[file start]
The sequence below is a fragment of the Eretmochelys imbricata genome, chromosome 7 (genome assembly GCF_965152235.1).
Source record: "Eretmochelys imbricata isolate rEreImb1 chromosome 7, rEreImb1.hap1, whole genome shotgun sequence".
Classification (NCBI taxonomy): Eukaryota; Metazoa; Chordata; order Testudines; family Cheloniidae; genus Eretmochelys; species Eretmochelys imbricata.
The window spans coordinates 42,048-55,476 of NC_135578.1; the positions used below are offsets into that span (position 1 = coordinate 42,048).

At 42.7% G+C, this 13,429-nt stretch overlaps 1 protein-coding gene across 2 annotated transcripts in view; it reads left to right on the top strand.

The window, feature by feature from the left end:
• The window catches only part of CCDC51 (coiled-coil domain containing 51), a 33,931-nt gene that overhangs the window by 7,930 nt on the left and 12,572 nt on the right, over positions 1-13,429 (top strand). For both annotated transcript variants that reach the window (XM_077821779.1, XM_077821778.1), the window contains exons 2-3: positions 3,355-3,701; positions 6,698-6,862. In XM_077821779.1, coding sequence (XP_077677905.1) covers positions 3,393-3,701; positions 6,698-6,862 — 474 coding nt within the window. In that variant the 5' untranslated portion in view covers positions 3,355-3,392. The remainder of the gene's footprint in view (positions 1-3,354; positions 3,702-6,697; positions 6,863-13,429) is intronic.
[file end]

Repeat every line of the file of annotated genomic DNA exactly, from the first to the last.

The sequence below is a fragment of the Eretmochelys imbricata genome, chromosome 7 (genome assembly GCF_965152235.1).
Source record: "Eretmochelys imbricata isolate rEreImb1 chromosome 7, rEreImb1.hap1, whole genome shotgun sequence".
Classification (NCBI taxonomy): Eukaryota; Metazoa; Chordata; order Testudines; family Cheloniidae; genus Eretmochelys; species Eretmochelys imbricata.
The window spans coordinates 42,048-55,476 of NC_135578.1; the positions used below are offsets into that span (position 1 = coordinate 42,048).

At 42.7% G+C, this 13,429-nt stretch overlaps 1 protein-coding gene across 2 annotated transcripts in view; it reads left to right on the top strand.

The window, feature by feature from the left end:
• The window catches only part of CCDC51 (coiled-coil domain containing 51), a 33,931-nt gene that overhangs the window by 7,930 nt on the left and 12,572 nt on the right, over positions 1-13,429 (top strand). For both annotated transcript variants that reach the window (XM_077821779.1, XM_077821778.1), the window contains exons 2-3: positions 3,355-3,701; positions 6,698-6,862. In XM_077821779.1, coding sequence (XP_077677905.1) covers positions 3,393-3,701; positions 6,698-6,862 — 474 coding nt within the window. In that variant the 5' untranslated portion in view covers positions 3,355-3,392. The remainder of the gene's footprint in view (positions 1-3,354; positions 3,702-6,697; positions 6,863-13,429) is intronic.